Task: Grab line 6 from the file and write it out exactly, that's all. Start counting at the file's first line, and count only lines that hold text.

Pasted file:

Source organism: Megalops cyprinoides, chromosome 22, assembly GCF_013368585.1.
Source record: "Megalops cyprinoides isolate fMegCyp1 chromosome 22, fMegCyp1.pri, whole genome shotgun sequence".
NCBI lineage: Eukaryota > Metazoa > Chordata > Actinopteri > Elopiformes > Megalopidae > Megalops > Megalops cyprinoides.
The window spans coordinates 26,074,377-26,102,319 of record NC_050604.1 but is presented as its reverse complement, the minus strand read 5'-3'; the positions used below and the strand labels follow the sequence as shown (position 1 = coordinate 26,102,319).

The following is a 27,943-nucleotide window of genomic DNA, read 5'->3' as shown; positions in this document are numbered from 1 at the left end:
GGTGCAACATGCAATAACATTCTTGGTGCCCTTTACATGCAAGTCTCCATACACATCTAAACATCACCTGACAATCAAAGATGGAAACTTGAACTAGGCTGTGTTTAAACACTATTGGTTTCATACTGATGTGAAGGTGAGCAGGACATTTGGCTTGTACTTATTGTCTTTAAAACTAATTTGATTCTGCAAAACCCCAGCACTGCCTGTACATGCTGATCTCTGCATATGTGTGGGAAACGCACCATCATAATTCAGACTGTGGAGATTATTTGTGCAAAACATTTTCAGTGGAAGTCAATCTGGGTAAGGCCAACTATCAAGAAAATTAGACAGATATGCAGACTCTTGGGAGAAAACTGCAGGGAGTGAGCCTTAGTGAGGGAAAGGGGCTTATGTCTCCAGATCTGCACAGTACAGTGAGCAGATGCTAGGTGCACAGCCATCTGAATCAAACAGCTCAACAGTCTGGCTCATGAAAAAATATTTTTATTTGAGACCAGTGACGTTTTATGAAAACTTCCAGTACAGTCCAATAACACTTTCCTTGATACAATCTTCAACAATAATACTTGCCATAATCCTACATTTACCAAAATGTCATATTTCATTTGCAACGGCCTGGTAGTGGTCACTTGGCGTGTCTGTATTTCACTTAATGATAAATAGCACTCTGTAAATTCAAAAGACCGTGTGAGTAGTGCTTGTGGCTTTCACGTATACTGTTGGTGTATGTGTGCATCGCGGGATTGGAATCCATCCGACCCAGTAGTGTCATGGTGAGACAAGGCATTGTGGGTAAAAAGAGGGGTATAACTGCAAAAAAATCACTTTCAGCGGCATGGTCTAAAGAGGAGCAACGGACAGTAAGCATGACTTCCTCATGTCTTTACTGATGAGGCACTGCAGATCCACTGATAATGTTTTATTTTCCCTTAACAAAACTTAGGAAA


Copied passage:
GGTGCAACATGCAATAACATTCTTGGTGCCCTTTACATGCAAGTCTCCATACACATCTAAACATCACCTGACAATCAAAGATGGAAACTTGAACTAGGCTGTGTTTAAACACTATTGGTTTCATACTGATGTGAAGGTGAGCAGGACATTTGGCTTGTACTTATTGTCTTTAAAACTAATTTGATTCTGCAAAACCCCAGCACTGCCTGTACATGCTGATCTCTGCATATGTGTGGGAAACGCACCATCATAATTCAGACTGTGGAGATTATTTGTGCAAAACATTTTCAGTGGAAGTCAATCTGGGTAAGGCCAACTATCAAGAAAATTAGACAGATATGCAGACTCTTGGGAGAAAACTGCAGGGAGTGAGCCTTAGTGAGGGAAAGGGGCTTATGTCTCCAGATCTGCACAGTACAGTGAGCAGATGCTAGGTGCACAGCCATCTGAATCAAACAGCTCAACAGTCTGGCTCATGAAAAAATATTTTTATTTGAGACCAGTGACGTTTTATGAAAACTTCCAGTACAGTCCAATAACACTTTCCTTGATACAATCTTCAACAATAATACTTGCCATAATCCTACATTTACCAAAATGTCATATTTCATTTGCAACGGCCTGGTAGTGGTCACTTGGCGTGTCTGTATTTCACTTAATGATAAATAGCACTCTGTAAATTCAAAAGACCGTGTGAGTAGTGCTTGTGGCTTTCACGTATACTGTTGGTGTATGTGTGCATCGCGGGATTGGAATCCATCCGACCCAGTAGTGTCATGGTGAGACAAGGCATTGTGGGTAAAAAGAGGGGTATAACTGCAAAAAAATCACTTTCAGCGGCATGGTCTAAAGAGGAGCAACGGACAGTAAGCATGACTTCCTCATGTCTTTACTGATGAGGCACTGCAGATCCACTGATAATGTTTTATTTTCCCTTAACAAAACTTAGGAAA